Along with several hundred others, on Monday 19 March I attended Sir Ken Robinson’s ‘Revolutionizing Education From the Ground Up’ lecture at Sky City, Auckland. Sir Ken’s central message—engagingly and entertainingly delivered—still relates to the need to rethink the education system. The current model has become unbalanced: too much value is placed on achievement criteria that are too narrow, schools are engines of conformity, and the education system is antipathetic to creativity. The need for change, we were told, is more urgent now than ever, and Sir Ken assured us that it is possible to make the necessary changes if we follow the simple three-step plan he outlined. We need to identify the problem, recognise a vision of the possible alternative, and develop a plan to achieve the desired end. Anticipating a talk that broadly followed this path, I listened with interest to learn how schools should be refashioned.

There was so much to like in Sir Ken’s speech. His summary of the essential function of education (“to enable students to understand the world around them and their talents so that they can become fulfilled individuals and active, compassionate citizens”) is hard to dispute. His criticisms of the effects of over-weighty summative assessments—the squeezing-out of devalued subjects, leading to an unbalanced curriculum—were refreshing to hear. His diagnosis that great teaching ultimately depends on dialogic teacher-student relationships found common assent. Why then, after listening to Sir Ken for almost three hours, did I leave unenlightened and disappointed? Humorous and fluent though it was, this address was unsatisfying.

Repeatedly, but without the argumentation we might have expected from such a proficient orator, Sir Ken referred to the problems with modern schools. Some criticisms—the linearity of school systems, 40-minute teaching periods, and traditional subject disciplines—received regular mentions. He described the way organizational conventions such as the ringing of bells dominate the functioning of schools, and showed footage of halls full of schoolchildren jumping out of their chairs (the anachronism of such practice was emphasized by the comically jerky black and white images). At no stage, however, did Sir Ken elucidate why these aspects of modern education were so problematic. Indeed, the weaknesses of the school system were never defined with precision, or with reference to real schools. We were told that the conditions under which young people learn best aren’t present in most schools, yet those waiting to hear more about those conditions, or the schools which are failing so badly to provide them, were disappointed. Recognisable though it was, the picture of education he presented was little more than a caricature or a straw man. There seemed to be no research evidence to highlight either the main issues demanding attention or the efficacy of any proposed solutions.

Indeed, for those keen to experience Sir Ken’s vision of the alternative model of education for the 21st Century, more than a little imagination was required. We were shown photographs proving that the pace of technological change since 1900 has been increasing. We watched videos predicting that mechanization will revolutionize the world of work. Sir Ken’s industrialized agriculture analogy for modern education was revealing, and the contrast with sustainable farming methods was helpfully explicated at the end of the second session. Too often, though, the audience was presented with anecdotes about the lives of exceptional individuals, and parables with implications for education that could only be deduced after leaps of logic. Modern education has become warped, with its focus on a narrow conception of intelligence, we were told. In the next breath, Sir Ken highlighted rising rates of youth depression and even suicide. Were we to infer a causal relationship between these two sad facts? The strong implication was that they were connected, and this flawed approach typified the development of Robinson’s argument.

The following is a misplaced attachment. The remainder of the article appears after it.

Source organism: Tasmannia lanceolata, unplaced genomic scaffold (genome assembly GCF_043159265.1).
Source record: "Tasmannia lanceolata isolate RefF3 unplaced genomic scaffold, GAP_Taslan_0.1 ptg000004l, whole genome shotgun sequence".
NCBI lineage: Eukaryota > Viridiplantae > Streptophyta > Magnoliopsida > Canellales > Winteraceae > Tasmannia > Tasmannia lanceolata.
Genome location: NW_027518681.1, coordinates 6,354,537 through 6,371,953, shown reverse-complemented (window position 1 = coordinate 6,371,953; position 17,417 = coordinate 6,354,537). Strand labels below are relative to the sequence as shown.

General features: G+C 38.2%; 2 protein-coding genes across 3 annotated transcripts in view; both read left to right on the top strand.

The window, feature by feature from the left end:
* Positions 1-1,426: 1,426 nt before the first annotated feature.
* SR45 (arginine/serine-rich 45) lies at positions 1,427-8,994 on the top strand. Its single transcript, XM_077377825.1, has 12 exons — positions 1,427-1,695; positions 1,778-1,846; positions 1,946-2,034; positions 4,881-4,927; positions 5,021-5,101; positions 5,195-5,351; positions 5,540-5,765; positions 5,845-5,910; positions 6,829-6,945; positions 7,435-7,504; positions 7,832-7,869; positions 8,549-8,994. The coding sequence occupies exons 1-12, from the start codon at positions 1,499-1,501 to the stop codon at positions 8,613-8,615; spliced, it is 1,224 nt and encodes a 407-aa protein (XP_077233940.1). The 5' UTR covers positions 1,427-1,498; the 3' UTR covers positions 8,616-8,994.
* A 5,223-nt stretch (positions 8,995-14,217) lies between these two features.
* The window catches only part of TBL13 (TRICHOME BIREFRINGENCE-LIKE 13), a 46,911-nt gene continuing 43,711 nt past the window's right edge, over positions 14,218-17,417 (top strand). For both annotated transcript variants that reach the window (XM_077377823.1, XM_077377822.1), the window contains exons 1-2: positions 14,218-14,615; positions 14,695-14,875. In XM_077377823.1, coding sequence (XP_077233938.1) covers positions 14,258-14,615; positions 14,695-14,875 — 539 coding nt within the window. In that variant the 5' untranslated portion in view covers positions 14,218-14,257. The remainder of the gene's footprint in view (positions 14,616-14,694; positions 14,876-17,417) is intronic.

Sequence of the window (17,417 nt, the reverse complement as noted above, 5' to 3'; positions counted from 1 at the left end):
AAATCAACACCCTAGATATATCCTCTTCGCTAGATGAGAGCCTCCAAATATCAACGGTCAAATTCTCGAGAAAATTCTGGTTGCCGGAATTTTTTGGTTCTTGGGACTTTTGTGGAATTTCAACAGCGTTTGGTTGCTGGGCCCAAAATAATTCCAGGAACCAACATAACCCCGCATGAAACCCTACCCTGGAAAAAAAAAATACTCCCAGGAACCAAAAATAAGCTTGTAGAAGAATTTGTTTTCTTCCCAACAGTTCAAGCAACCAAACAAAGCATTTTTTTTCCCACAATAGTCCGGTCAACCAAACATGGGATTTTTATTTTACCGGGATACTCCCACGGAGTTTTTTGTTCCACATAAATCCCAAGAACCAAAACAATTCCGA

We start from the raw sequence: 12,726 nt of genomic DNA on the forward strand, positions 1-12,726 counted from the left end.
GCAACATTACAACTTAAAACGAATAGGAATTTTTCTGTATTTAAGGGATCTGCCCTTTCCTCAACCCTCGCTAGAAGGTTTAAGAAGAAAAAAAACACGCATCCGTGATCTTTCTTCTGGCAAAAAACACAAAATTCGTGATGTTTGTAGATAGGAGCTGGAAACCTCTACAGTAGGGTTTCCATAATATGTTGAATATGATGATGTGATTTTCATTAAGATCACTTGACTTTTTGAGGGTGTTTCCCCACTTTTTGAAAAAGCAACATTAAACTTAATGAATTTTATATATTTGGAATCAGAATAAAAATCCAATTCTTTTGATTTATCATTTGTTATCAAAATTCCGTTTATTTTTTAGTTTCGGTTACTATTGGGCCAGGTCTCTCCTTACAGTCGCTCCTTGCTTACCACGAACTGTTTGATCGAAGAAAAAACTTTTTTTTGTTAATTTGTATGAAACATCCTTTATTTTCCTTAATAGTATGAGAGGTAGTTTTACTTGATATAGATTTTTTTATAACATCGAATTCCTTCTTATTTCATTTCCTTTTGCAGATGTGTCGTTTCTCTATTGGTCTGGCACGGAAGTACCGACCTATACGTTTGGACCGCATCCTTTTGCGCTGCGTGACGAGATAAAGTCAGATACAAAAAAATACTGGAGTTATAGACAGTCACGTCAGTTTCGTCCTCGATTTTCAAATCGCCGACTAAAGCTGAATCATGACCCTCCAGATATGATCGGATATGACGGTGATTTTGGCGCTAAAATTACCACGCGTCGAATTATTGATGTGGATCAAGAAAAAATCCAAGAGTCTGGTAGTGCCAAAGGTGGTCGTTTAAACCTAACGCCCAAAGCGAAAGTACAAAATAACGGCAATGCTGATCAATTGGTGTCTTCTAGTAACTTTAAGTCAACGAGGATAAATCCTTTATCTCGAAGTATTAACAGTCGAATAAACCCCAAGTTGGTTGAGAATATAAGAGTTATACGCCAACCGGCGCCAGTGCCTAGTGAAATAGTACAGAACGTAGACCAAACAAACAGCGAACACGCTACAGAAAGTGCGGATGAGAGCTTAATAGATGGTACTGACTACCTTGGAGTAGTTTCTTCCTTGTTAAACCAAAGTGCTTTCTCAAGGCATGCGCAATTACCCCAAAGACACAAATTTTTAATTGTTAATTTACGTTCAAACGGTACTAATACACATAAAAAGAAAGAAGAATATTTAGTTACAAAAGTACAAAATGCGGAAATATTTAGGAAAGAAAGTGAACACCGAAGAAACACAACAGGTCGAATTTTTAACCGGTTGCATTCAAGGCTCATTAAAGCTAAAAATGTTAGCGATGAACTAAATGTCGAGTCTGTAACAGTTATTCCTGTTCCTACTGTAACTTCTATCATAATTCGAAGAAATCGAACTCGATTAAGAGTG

Best practice, and how to achieve it, according to the few examples Sir Ken did provide, looks surprisingly similar to the way a great many schools already look. We saw examples of cross-curricular, practical projects of the kind already seen in countless schools around the world (the essential difference being the very high teacher:student ratios). High Tech High, in San Diego, was the subject of one of Sir Ken’s video clips, as was the Mind Drive project in Kansas City. Soundbites from both projects in fact suggested that the value of such enterprises is that they motivate and inspire students to achieve highly within the current school system, rather than offering them an alternative to it. Indeed, such paradoxes were typical of the message being implied throughout. For all his talk about the importance of curriculum breadth, and the role of the humanities and dance, Sir Ken’s choice of projects to highlight was very STEM-centred. His definition of creativity, based on the criteria for the award of a PhD, is a wholly inappropriate yardstick by which to measure schoolchildren’s achievement.

The message with which we were left, nevertheless, was that the conditions for a ‘ground-up’ revolution are present, and that teachers have the capacity to enact such a change. On the evidence of Sir Ken’s recent offering, however, they’re going to have to work out quite a lot of the details for themselves.

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